from the things-are-going-great,-thanks-for-asking dept
As we just noted, satellite TV provider Dish Network’s planned pivot into streaming video and wireless isn’t going great. The company continues to bleed traditional satellite TV subscribers, new streaming subscribers, and wireless customers. And the company’s supposed 5G network (spawned during the Trump FCC era) has, by most accounts, proven to be a bit of an expensive joke.
As usual, the folks that pay for this kind of incompetence are consumers and employees, and not the executives making the actual decisions. And not surprisingly, Dish is quietly pushing another round of layoffs as it attempts to tighten its belt. Dish, as one does, is pretending this has nothing to do with the growing talk of potential bankruptcy as it burns through cash:
According to several sources familiar with the company’s activities, Dish Network has been eliminating jobs to reduce its overall expenses amid financing woes.
The extent of the cuts is not clear. When asked about job cuts by Light Reading, Dish didn’t deny the cuts but didn’t address them directly.
“Like most businesses, we continually evaluate and adjust our workforce to meet the needs of our business,” according to a Dish representative. “While there may be fluctuations on some teams due to functional demands and performance issues, we are actively hiring throughout the company.”
Recall, Dish Network’s 5G plan was the brainchild of Trump-era “antitrust enforcers” who went out of their way to coddle the companies involved. They used the deal to flimsily justify the competition-eroding impact of letting Sprint and T-Mobile merge (reducing major players in U.S. wireless from four to three) by giving Dish some T-Mobile spectrum and encouraging them to build a nationwide 5G network.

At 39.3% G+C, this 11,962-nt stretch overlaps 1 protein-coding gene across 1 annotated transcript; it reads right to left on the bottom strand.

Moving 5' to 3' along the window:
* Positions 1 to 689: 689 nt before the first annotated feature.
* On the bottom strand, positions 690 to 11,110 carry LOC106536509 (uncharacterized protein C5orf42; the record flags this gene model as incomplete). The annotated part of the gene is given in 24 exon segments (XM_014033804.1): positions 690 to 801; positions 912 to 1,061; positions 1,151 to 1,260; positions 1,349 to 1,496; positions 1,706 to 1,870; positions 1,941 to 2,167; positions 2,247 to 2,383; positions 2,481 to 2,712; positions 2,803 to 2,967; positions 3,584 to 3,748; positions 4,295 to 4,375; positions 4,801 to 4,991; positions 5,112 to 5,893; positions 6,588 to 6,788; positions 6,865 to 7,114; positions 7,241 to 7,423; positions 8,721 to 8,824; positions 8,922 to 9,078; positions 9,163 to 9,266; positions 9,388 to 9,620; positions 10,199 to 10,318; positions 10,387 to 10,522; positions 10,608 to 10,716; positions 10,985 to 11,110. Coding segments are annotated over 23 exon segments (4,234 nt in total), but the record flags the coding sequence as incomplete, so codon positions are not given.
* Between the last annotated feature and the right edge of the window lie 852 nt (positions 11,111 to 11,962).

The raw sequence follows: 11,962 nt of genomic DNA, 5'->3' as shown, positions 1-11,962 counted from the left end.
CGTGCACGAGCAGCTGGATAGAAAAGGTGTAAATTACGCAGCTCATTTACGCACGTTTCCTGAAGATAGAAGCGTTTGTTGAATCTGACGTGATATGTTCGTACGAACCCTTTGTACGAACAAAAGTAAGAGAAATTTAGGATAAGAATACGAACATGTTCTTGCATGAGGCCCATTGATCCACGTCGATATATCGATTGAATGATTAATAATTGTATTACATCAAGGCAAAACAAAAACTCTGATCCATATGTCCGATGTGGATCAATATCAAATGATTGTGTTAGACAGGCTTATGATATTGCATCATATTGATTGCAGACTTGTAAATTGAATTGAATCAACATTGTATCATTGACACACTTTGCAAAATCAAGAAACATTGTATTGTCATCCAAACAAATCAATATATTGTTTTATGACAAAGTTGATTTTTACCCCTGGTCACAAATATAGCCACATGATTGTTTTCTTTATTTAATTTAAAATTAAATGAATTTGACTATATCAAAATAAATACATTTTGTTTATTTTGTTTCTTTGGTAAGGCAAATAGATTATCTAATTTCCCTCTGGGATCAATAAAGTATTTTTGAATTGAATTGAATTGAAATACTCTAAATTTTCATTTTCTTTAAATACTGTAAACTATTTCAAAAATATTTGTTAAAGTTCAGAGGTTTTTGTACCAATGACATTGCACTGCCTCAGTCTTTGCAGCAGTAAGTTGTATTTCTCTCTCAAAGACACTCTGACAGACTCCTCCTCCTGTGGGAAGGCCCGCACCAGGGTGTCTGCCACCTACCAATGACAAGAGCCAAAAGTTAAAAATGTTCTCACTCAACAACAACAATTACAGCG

But from the start things didn’t go particularly well (as we predicted). Dish quickly began to squabble with T-Mobile. Delays plagued the 5G network build. And while the resulting 5G network technically exists, reviews have generally been laughably bad, noting spotty coverage, limited phone choice, and numerous customer service problems (made worse by a recent hack that crippled the company for months).
Dish technically recently met an FCC merger requirement that its network “reach” 70 percent of the U.S. public (most of which are centered in major cities). But now things get more difficult for Dish as it tries to meet the next FCC goal of 75 percent of the public by 2025. That involves deploying in more difficult and costly rural and suburban areas. Not easy for a company facing major cash woes.
I still wager, as I did from the start, that this whole thing ends with Dish selling off its massive spectrum holdings and half-finished network to somebody like Verizon, the feckless FCC doling out a pathetic wrist slap, and CEO Charlie Ergen wandering off into the retirement sunset with a giant bag of money. I’m still not sure that stringing regulators along while spectrum values appreciated wasn’t the exit strategy all along.